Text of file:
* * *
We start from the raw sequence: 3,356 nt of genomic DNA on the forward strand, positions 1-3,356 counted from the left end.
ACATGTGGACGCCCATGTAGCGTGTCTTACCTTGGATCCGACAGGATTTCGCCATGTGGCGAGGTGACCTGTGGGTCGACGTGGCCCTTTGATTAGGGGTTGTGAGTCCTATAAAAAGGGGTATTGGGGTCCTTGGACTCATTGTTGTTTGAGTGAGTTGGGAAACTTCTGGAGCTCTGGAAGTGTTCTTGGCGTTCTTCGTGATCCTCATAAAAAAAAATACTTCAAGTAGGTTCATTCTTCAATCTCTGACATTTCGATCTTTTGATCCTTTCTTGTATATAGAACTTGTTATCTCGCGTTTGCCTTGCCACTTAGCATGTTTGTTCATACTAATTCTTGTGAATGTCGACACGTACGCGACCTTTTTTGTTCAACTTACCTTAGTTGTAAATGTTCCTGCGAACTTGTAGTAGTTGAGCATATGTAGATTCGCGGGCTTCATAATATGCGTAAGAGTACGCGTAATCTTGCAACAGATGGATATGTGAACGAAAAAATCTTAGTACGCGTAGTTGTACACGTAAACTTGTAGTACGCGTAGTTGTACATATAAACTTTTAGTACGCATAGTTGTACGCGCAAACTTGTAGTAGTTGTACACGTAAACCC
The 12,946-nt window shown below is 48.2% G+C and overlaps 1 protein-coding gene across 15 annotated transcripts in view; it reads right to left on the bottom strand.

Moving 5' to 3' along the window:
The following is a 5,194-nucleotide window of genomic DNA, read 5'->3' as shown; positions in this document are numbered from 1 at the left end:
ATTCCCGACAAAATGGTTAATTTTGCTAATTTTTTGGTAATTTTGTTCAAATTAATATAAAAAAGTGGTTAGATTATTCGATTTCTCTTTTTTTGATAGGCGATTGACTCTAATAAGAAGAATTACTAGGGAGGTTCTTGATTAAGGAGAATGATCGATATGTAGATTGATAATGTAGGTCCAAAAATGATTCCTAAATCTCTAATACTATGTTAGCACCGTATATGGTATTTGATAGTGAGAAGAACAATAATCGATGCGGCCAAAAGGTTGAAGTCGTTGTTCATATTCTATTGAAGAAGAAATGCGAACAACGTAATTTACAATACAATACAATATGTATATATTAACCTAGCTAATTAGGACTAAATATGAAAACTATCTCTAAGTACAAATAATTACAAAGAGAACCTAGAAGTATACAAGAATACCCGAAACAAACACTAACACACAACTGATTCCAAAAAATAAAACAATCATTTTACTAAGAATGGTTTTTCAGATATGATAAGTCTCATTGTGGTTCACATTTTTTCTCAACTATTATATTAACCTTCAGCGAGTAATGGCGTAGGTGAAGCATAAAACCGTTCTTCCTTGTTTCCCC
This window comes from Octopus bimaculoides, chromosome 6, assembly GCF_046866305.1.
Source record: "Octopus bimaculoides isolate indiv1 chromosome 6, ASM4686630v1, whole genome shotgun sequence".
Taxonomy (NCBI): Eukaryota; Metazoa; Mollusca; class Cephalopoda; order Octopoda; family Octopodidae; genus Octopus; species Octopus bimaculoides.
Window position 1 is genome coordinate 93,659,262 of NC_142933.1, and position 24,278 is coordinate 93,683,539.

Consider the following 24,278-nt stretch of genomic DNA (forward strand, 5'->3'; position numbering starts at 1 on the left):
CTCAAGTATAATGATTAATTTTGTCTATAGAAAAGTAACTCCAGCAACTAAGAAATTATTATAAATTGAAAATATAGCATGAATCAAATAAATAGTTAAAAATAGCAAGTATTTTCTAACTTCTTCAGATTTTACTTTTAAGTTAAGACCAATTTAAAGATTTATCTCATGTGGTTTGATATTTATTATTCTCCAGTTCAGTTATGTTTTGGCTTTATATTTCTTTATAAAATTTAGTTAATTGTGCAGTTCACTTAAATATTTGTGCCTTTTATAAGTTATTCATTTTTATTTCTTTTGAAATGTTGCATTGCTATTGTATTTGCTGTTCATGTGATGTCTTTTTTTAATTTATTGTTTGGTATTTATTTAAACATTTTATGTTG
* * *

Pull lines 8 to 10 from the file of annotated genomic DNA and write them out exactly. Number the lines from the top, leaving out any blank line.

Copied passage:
Source record: "Octopus bimaculoides isolate indiv1 chromosome 6, ASM4686630v1, whole genome shotgun sequence".
Taxonomy (NCBI): Eukaryota; Metazoa; Mollusca; class Cephalopoda; order Octopoda; family Octopodidae; genus Octopus; species Octopus bimaculoides.
Window position 1 is genome coordinate 93,659,262 of NC_142933.1, and position 24,278 is coordinate 93,683,539.